A fluent explanation for symmetry and particularly the dimensional reduction of electromagnetic BVPs requires clear separation of different aspects such as metric and dimension. The structures of differential geometry meet the requirements. This section gives a brief introduction to some of the essential structures we use in this paper. References with precise definitions and more detailed expositions include [2–6].

*Differentiable manifolds* serve as the domains of BVPs. For each *m*-manifold *M*, there exists a class of homeomorphisms *U* ⊂ *M* → ℝ^{
m
} called *charts*. Each point *x* of *M* has a *tangent space T*_{
x
}(*M*), which is an *m*-dimensional vector space of *tangent vectors*. Any differentiable mapping *f* : *M* → *N* between manifolds induces a unique mapping *f*_{
*
}, the *pushforward* of *f*, that maps linearly from *T*_{
x
}(*M*) to *T*_{f(x)}(*N*). An *oriented manifold* is a manifold whose tangent spaces are oriented and a *manifold-with-boundary M* is a manifold that has a boundary ∂*M* ⊂ *M*. A *diffeomorphism* is a differentiable bijection between manifolds with a differentiable inverse. An *embedded submanifold* of *M* is a pair (*N*, *f*), where *N* is a manifold and *f* : *N* → *f*(*N*) ⊂ *M* is a diffeomorphism.

Dimensional reduction is based on "smooth symmetries." This smoothness is reflected in the manifold structure of the symmetry groups. A *Lie group* is a group that is also a manifold such that the group operations are differentiable mappings. An example of a Lie group is ℝ = (ℝ, +, *id*), where ℝ is the set of real numbers, the group operation + is the addition of real numbers, and the chart *id* is the identity mapping of ℝ. Another example is *S*^{1}, the group of all complex numbers with modulus one under multiplication. ℝ and *S*^{1} are the only *connected* 1-D Lie groups up to isomorphism, and every connected 2-D Lie group is a product of them.

It is possible to define an analysis on manifolds in a coordinate- and metric-free manner and independent of the dimension. This analysis employs *differential forms*: A differential *p*-form *ω*, or a *p*-form for short, assigns each point *x* ∈ *M* an antisymmetric *p*-linear mapping *ω*_{
x
} from the tangent space *T*_{
x
}(*M*) to the real numbers. The vector space of all *p*-forms on *M* is denoted by Ω^{
p
}(*M*), and the set of all differential forms on *M* is denoted by Ω(*M*). For each differentiable mapping *f* : *M* → *N* between manifolds, there is an induced mapping *f** : Ω(*N*) → Ω(*M*) called the *pullback*. It is defined point-wise as follows: (*f***ω*)*x*(*v*_{1},..., *v*_{
p
}) = *ω*_{f(x)}(*f*_{*}*v*_{1},..., *f*_{*}*v*_{
p
}) holds for all *x* ∈ *M*, *v*_{1},..., *v*_{
p
} ∈ *T*_{
x
}(*M*). The restriction of differential forms to a submanifold *A* of *M* is given by the *trace t*_{
A
}, which is the pullback
of the inclusion map *i*_{
A
} : *A* → *M*.

The *contraction i*_{
X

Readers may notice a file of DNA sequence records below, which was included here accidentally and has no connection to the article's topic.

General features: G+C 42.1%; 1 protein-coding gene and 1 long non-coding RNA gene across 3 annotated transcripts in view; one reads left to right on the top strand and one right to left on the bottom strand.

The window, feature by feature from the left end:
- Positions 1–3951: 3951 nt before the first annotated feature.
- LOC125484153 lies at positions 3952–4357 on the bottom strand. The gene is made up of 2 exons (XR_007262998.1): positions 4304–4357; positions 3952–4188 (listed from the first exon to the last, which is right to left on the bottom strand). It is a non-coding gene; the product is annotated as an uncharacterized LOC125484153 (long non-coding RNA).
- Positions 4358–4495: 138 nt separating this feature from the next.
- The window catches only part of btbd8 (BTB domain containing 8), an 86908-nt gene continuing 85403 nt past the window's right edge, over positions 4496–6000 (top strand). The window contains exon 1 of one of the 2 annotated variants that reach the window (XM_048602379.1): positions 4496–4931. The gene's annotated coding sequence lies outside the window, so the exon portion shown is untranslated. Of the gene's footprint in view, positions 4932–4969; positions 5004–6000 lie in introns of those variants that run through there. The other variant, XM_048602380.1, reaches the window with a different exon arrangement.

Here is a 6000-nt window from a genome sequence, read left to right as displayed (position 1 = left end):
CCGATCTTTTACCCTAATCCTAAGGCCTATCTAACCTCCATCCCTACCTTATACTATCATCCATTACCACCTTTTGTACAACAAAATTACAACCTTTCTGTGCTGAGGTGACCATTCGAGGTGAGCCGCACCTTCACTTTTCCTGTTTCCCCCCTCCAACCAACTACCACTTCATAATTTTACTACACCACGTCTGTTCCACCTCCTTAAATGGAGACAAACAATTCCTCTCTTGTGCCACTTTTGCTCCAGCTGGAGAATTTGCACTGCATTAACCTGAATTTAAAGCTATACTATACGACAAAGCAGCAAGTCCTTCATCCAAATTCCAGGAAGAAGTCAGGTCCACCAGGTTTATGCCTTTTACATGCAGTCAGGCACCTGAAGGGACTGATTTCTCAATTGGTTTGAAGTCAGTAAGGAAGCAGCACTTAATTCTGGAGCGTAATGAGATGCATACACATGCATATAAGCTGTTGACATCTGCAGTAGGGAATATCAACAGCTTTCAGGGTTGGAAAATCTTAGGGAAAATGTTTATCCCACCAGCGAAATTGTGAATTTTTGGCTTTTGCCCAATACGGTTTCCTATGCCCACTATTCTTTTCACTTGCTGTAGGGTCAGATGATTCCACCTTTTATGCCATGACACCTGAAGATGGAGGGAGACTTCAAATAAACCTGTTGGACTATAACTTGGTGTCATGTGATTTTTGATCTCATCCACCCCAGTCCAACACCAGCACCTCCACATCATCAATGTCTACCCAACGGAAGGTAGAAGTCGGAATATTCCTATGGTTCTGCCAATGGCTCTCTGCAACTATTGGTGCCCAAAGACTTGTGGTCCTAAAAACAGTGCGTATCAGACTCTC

} by a *vector field X* decreases the degree of a form *ω* by one such that (*i*_{
X
}*ω*)_{
x
}(*v*_{2},..., *v*_{
p
}) = *ω*_{
x
}(*X*_{
x
}, *v*_{2},..., *v*_{
p
}) holds for all *x* ∈ *M*, *v*_{2},..., *v*_{
p
} ∈ *T*_{
x
}(*M*). The *wedge product* is a bilinear mapping Λ : Ω(*M*) × Ω(*M*) → Ω(*M*) which is anticommutative. The *extension I*_{
α
} by a 1-form *α* and the wedge product increases the degree of *ω* by one: *I*_{
α
}*ω* = *α* Λ *ω*.

The differential operators *grad*, *curl*, and *div* of the vector analysis are metric counterparts of a single metric-free differential operator on differential forms called the *exterior derivative*. On a manifold *M*, it is the linear mapping *d*_{
M
} : Ω^{
p
}(*M*) → Ω^{p+1}(*M*) such that it is the *differential* for 0-forms and *d*_{
M
} (*d*_{
M
}*ω*) = 0 holds for all *ω*. Furthermore, *d* commutes with pullback: *f** ∘ *d*_{
N
} = *d*_{
M
} ∘ *f** holds for *f* : *M* → *N*.

When (ℝ, +) acts on manifold *M* such that the symmetry transformations are diffeomorphisms, then the symmetry group is called a *1-parameter group of transformations*. The action induces a smooth vector field *X* on *M* such that the vector field is everywhere tangent to the orbits, most of which are now 1-D submanifolds. With a 1-parameter group of transformations and the pullback, one can define a directional derivative of forms in the direction of the orbits. This derivative is called the *Lie derivative*, and it is denoted by
.

To assure uniqueness of a BVP solution, some *cohomology classes* of the fields may have to be specified explicitly, and by *de Rham's theorem*, this can be done by fixing the values of integrals of the fields over suitable submanifolds [7]: These integrals are presented as a linear operator
that operates on fields. Thus, the *cohomology condition* of a form *ω* is given by a real number tuple
that contains the values of the integrals.

A *metric tensor* allows a definition of *Hodge-operator* which can be used to express constitutive equations [3]. The Hodge-operator is a linear isomorphism ⋆: Ω^{
p
}(*M*) → Ω^{
m-p
}(*M*) such that it is *definite*. To give preference to the physics modeled by the constitutive equations over the metric chosen for distance measurements and modeling, we make the following generalization [6]:

**Definition 2**. *Let M be an oriented m-manifold. A definite linear isomorphism υ* : Ω^{
p
}(*M*) → Ω^{
m-p
}(*M*) *is a* Hodge-like operator *if there exists a metric tensor* *ϕ* *of M and a linear isomorphism υ*_{
ϕ
}: Ω^{m-p}(*M*) → Ω^{
m-p
}(*M*) *such that υ* = *υ*_{
ϕ
}∘⋆_{
ϕ
}*holds, where* ⋆_{
ϕ
}*is the Hodge-operator induced by* *ϕ*.